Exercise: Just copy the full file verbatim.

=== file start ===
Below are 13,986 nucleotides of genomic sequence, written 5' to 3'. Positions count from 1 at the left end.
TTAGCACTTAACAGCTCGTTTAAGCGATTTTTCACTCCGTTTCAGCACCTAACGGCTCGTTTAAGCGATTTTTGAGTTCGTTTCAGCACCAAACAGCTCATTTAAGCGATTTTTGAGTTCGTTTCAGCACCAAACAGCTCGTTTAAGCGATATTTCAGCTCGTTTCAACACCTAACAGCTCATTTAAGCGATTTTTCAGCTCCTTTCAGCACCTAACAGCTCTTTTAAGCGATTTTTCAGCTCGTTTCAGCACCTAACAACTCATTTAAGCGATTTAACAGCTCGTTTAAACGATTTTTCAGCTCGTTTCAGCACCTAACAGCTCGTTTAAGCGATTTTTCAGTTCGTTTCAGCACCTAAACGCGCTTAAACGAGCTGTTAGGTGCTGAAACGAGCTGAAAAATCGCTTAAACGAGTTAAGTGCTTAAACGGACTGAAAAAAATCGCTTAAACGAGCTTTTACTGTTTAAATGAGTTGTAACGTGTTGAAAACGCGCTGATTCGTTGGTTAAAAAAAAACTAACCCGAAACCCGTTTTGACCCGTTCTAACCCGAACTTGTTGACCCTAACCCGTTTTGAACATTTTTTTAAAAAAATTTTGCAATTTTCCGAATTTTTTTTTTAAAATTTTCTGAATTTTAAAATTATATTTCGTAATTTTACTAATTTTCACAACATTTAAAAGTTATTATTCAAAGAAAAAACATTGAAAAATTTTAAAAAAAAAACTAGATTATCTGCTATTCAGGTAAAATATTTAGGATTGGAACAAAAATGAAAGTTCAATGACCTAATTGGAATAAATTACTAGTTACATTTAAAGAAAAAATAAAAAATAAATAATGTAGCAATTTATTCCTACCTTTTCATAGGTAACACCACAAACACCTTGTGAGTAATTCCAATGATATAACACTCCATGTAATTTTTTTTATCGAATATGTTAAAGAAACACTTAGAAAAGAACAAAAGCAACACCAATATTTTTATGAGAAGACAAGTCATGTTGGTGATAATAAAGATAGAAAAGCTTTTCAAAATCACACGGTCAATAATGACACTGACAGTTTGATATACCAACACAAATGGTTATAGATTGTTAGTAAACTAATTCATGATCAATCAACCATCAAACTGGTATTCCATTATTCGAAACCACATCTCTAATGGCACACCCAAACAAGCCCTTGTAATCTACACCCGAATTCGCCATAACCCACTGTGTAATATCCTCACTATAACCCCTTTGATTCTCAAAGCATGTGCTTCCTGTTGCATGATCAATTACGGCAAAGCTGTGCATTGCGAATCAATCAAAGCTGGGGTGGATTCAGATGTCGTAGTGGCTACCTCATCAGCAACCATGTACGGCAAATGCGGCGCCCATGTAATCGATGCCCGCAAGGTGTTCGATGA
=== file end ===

Below are 13,986 nucleotides of genomic sequence, written 5' to 3'. Positions count from 1 at the left end.
TTAGCACTTAACAGCTCGTTTAAGCGATTTTTCACTCCGTTTCAGCACCTAACGGCTCGTTTAAGCGATTTTTGAGTTCGTTTCAGCACCAAACAGCTCATTTAAGCGATTTTTGAGTTCGTTTCAGCACCAAACAGCTCGTTTAAGCGATATTTCAGCTCGTTTCAACACCTAACAGCTCATTTAAGCGATTTTTCAGCTCCTTTCAGCACCTAACAGCTCTTTTAAGCGATTTTTCAGCTCGTTTCAGCACCTAACAACTCATTTAAGCGATTTAACAGCTCGTTTAAACGATTTTTCAGCTCGTTTCAGCACCTAACAGCTCGTTTAAGCGATTTTTCAGTTCGTTTCAGCACCTAAACGCGCTTAAACGAGCTGTTAGGTGCTGAAACGAGCTGAAAAATCGCTTAAACGAGTTAAGTGCTTAAACGGACTGAAAAAAATCGCTTAAACGAGCTTTTACTGTTTAAATGAGTTGTAACGTGTTGAAAACGCGCTGATTCGTTGGTTAAAAAAAAACTAACCCGAAACCCGTTTTGACCCGTTCTAACCCGAACTTGTTGACCCTAACCCGTTTTGAACATTTTTTTAAAAAAATTTTGCAATTTTCCGAATTTTTTTTTTAAAATTTTCTGAATTTTAAAATTATATTTCGTAATTTTACTAATTTTCACAACATTTAAAAGTTATTATTCAAAGAAAAAACATTGAAAAATTTTAAAAAAAAAACTAGATTATCTGCTATTCAGGTAAAATATTTAGGATTGGAACAAAAATGAAAGTTCAATGACCTAATTGGAATAAATTACTAGTTACATTTAAAGAAAAAATAAAAAATAAATAATGTAGCAATTTATTCCTACCTTTTCATAGGTAACACCACAAACACCTTGTGAGTAATTCCAATGATATAACACTCCATGTAATTTTTTTTATCGAATATGTTAAAGAAACACTTAGAAAAGAACAAAAGCAACACCAATATTTTTATGAGAAGACAAGTCATGTTGGTGATAATAAAGATAGAAAAGCTTTTCAAAATCACACGGTCAATAATGACACTGACAGTTTGATATACCAACACAAATGGTTATAGATTGTTAGTAAACTAATTCATGATCAATCAACCATCAAACTGGTATTCCATTATTCGAAACCACATCTCTAATGGCACACCCAAACAAGCCCTTGTAATCTACACCCGAATTCGCCATAACCCACTGTGTAATATCCTCACTATAACCCCTTTGATTCTCAAAGCATGTGCTTCCTGTTGCATGATCAATTACGGCAAAGCTGTGCATTGCGAATCAATCAAAGCTGGGGTGGATTCAGATGTCGTAGTGGCTACCTCATCAGCAACCATGTACGGCAAATGCGGCGCCCATGTAATCGATGCCCGCAAGGTGTTCGATGA